The question of 'treating' congenital CMV infection also arises, and what effect this might have on the presentation of autism or autistic traits. I note another paper from Stubbs and colleagues  talked about the use of "Transfer factor immunotherapy" in one child to "improve his specific immunocompetence to cytomegalovirus thereby either containing the effects of the virus or eradicating the virus". I'm not making any recommendations or anything about this course of action particularly when one considers some of the history of transfer factor and autism, but following a pattern of treatment of the condition where autism is not mentioned  the use of something like an anti-viral might be an area in need of further research investigations, particularly where circulating anti-CMV antibodies persist . As Binstock  noted: "immune impairments and atypical infections may be treatable" when it comes to autism, as they might be when it comes to other conditions and other viral infections (again with no medical or clinical advice given or intended).
Music to close. The North-East of England is really pulling in the acts this year. The Kings of Leon play Newcastle this evening, and so I leave you with perhaps their most famous song to date about something being on fire... socks perhaps?
 Sakamoto A. et al. Retrospective diagnosis of congenital cytomegalovirus infection in children with autism spectrum disorder but no other major neurologic deficit. Brain Dev. 2014 Apr 22. pii: S0387-7604(14)00094-1.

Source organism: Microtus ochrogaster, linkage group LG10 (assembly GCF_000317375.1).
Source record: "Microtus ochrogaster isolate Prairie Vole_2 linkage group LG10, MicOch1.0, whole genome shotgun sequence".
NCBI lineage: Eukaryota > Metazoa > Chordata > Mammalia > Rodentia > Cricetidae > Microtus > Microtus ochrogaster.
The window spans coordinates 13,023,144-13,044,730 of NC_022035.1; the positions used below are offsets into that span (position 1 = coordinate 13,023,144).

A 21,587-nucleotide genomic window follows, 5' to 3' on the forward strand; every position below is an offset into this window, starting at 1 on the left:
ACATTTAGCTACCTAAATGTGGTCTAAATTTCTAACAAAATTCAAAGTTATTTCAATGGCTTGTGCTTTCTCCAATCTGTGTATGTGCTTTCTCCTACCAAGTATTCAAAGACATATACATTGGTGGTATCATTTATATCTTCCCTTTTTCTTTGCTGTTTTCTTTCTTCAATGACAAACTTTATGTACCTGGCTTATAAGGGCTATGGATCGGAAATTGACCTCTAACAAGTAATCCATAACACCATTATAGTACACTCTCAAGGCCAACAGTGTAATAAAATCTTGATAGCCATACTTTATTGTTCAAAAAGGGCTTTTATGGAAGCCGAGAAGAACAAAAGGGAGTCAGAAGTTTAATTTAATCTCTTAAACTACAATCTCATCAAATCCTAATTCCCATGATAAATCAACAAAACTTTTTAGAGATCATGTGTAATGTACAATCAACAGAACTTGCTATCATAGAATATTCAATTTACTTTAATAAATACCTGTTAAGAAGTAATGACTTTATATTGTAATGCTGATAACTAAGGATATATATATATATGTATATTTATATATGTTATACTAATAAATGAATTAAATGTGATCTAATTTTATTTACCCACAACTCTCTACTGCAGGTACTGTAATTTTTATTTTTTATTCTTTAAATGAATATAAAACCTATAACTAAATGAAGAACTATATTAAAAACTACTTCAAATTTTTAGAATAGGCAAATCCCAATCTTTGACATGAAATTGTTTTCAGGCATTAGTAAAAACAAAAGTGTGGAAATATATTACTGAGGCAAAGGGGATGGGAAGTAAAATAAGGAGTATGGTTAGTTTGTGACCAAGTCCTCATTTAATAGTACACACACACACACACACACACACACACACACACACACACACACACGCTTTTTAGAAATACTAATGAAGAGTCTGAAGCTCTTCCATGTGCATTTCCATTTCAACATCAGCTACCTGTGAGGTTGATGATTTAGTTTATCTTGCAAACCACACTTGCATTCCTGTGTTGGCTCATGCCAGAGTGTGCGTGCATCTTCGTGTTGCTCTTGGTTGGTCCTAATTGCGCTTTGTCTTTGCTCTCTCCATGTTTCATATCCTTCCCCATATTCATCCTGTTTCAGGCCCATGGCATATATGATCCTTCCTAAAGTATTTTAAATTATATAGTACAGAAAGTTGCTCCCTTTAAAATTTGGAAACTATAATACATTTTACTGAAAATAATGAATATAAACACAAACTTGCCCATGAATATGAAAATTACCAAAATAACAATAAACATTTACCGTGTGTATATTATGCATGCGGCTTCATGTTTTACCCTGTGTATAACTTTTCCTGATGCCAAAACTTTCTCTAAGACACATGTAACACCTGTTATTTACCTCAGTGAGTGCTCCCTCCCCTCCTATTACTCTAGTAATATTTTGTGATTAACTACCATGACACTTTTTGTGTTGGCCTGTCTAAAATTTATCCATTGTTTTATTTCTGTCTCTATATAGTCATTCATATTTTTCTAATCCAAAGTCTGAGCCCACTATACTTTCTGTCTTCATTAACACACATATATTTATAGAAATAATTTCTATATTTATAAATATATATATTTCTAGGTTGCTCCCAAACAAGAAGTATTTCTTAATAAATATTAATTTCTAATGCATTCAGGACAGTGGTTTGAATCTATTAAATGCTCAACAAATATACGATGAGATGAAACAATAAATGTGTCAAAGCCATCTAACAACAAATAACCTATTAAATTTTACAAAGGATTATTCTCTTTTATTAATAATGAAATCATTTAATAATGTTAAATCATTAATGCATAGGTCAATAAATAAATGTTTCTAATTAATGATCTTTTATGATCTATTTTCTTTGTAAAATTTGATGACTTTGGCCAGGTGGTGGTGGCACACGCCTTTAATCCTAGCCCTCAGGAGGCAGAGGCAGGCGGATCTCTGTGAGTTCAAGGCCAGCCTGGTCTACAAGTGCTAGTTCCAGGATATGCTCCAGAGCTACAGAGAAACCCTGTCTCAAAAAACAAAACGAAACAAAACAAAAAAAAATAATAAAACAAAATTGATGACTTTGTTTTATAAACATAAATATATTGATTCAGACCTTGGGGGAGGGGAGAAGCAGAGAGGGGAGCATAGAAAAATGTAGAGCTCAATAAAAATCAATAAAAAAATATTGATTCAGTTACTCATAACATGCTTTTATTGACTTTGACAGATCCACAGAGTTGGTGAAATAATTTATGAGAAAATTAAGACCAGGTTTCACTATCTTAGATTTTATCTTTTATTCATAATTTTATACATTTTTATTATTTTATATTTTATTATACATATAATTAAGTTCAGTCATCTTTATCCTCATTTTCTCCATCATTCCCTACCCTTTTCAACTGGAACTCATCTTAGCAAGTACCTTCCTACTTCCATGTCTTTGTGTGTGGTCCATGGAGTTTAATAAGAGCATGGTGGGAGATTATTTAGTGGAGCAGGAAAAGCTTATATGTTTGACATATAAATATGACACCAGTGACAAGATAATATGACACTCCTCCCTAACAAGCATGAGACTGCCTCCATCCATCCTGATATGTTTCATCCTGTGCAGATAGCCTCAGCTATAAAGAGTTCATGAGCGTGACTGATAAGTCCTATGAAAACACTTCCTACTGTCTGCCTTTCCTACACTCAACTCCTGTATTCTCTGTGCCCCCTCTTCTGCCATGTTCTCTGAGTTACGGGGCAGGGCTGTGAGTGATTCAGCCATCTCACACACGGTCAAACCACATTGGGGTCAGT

Pembrey L. et al. Seroprevalence of cytomegalovirus, Epstein Barr virus and varicella zoster virus among pregnant women in Bradford: a cohort study. PLoS One. 2013 Nov 27;8(11):e81881.
 Stubbs EG. Autistic symptoms in a child with congenital cytomegalovirus infection. J Autism Child Schizophr. 1978 Mar;8(1):37-43.
 Markowitz PI. Autism in a child with congenital cytomegalovirus infection. J Autism Dev Disord. 1983 Sep;13(3):249-53.
 Yamashita Y. et al. Possible association between congenital cytomegalovirus infection and autistic disorder. J Autism Dev Disord. 2003 Aug;33(4):455-9.
 Engman ML. et al. Congenital cytomegalovirus infection: the impact of cerebral cortical malformations. Acta Paediatr. 2010 Sep;99(9):1344-9.
 Stubbs EG. et al. Transfer factor immunotherapy of an autistic child with congenital cytomegalovirus. J Autism Dev Disord. 1980 Dec;10(4):451-8.
 Lombardi G. et al. Congenital cytomegalovirus infection: treatment, sequelae and follow-up. J Matern Fetal Neonatal Med. 2010 Oct;23 Suppl 3:45-8.
 Kawashti MI. et al. Possible immunological disorders in autism: concomitant autoimmunity and immune tolerance. Egypt J Immunol. 2006;13(1):99-104.
 Binstock T. Intra-monocyte pathogens delineate autism subgroups. Med Hypotheses. 2001 Apr;56(4):523-31.
Sakamoto A, Moriuchi H, Matsuzaki J, Motoyama K, & Moriuchi M (2014). Retrospective diagnosis of congenital cytomegalovirus infection in children with autism spectrum disorder but no other major neurologic deficit. Brain & development PMID: 24768169